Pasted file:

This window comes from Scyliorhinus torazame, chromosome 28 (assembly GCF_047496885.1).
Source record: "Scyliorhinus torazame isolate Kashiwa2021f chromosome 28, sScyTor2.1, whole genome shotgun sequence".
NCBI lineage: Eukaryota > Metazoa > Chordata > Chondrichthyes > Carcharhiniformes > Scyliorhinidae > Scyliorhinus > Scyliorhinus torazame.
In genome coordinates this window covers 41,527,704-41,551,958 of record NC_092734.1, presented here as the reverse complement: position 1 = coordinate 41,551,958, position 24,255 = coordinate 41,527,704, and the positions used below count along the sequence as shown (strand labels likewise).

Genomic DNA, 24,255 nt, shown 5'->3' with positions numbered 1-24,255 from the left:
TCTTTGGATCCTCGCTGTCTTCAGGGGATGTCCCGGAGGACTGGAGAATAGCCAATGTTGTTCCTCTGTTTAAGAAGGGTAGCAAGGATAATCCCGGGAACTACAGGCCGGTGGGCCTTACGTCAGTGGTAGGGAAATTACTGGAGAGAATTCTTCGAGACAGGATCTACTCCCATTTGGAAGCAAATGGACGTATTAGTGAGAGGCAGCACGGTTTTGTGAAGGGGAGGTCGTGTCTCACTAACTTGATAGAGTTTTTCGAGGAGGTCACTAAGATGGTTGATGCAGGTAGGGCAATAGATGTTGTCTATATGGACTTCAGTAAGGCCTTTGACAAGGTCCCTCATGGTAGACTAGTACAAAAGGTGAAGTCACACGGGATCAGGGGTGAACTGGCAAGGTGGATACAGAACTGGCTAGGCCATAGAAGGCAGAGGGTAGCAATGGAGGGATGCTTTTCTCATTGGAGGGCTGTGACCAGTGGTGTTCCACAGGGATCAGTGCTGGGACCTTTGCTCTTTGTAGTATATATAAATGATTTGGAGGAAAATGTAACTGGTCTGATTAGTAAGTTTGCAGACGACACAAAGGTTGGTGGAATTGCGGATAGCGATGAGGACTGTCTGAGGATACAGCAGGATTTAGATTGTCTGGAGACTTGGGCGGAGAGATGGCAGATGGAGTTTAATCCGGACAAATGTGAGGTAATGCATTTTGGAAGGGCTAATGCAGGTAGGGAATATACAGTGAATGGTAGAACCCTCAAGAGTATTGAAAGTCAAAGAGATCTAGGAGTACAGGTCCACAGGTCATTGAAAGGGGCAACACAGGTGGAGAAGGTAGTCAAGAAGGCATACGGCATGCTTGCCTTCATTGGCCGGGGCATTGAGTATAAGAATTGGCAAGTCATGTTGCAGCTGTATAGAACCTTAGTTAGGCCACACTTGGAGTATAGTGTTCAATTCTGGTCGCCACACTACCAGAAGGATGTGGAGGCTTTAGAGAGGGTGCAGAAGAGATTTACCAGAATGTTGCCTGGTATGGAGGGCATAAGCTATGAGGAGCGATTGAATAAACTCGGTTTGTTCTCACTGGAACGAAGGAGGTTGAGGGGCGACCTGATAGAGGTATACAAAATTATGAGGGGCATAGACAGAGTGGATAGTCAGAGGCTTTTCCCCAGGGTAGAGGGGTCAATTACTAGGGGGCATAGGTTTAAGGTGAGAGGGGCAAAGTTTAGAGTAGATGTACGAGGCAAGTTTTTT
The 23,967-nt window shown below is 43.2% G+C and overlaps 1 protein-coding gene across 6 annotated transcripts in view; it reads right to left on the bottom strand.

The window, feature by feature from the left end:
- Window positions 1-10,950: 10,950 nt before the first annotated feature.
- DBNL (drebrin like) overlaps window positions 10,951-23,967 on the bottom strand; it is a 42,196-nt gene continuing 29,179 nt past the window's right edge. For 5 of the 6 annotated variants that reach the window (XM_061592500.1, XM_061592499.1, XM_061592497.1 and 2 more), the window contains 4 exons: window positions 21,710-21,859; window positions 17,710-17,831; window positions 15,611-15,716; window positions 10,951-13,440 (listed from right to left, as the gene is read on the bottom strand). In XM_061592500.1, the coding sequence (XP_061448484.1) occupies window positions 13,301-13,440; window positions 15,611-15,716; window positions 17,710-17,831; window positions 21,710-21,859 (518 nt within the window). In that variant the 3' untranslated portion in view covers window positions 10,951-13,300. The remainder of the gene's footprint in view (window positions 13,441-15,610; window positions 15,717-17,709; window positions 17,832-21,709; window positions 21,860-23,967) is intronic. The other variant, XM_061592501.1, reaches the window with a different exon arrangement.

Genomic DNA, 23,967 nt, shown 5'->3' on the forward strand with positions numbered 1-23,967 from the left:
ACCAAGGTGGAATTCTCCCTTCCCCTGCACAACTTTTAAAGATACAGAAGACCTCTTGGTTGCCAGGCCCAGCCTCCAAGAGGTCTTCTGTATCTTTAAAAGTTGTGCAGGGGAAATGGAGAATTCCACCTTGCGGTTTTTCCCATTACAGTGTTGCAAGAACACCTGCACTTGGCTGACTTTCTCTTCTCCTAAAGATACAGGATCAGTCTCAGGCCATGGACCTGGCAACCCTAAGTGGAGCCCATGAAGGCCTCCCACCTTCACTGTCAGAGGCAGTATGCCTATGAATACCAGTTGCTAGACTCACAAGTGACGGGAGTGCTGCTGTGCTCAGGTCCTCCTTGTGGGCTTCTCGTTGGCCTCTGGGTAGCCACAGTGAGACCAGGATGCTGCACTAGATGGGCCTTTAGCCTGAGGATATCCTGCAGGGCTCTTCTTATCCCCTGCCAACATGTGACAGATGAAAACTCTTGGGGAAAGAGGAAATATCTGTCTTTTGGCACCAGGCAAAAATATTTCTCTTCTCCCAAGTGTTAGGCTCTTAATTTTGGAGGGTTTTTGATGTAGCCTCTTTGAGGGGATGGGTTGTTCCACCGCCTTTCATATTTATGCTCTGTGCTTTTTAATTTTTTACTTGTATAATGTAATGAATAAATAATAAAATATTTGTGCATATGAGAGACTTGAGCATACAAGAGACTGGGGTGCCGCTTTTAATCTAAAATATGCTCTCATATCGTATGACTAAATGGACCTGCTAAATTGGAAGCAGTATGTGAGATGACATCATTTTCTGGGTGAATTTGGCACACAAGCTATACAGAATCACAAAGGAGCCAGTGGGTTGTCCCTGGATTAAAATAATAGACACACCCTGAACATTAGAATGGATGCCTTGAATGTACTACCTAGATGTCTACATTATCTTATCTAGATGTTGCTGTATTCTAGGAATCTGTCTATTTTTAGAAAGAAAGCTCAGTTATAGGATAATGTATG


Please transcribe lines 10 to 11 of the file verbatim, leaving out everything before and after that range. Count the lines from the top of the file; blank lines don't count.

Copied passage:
- DBNL (drebrin like) overlaps window positions 10,951-23,967 on the bottom strand; it is a 42,196-nt gene continuing 29,179 nt past the window's right edge. For 5 of the 6 annotated variants that reach the window (XM_061592500.1, XM_061592499.1, XM_061592497.1 and 2 more), the window contains 4 exons: window positions 21,710-21,859; window positions 17,710-17,831; window positions 15,611-15,716; window positions 10,951-13,440 (listed from right to left, as the gene is read on the bottom strand). In XM_061592500.1, the coding sequence (XP_061448484.1) occupies window positions 13,301-13,440; window positions 15,611-15,716; window positions 17,710-17,831; window positions 21,710-21,859 (518 nt within the window). In that variant the 3' untranslated portion in view covers window positions 10,951-13,300. The remainder of the gene's footprint in view (window positions 13,441-15,610; window positions 15,717-17,709; window positions 17,832-21,709; window positions 21,860-23,967) is intronic. The other variant, XM_061592501.1, reaches the window with a different exon arrangement.

Genomic DNA, 23,967 nt, shown 5'->3' on the forward strand with positions numbered 1-23,967 from the left: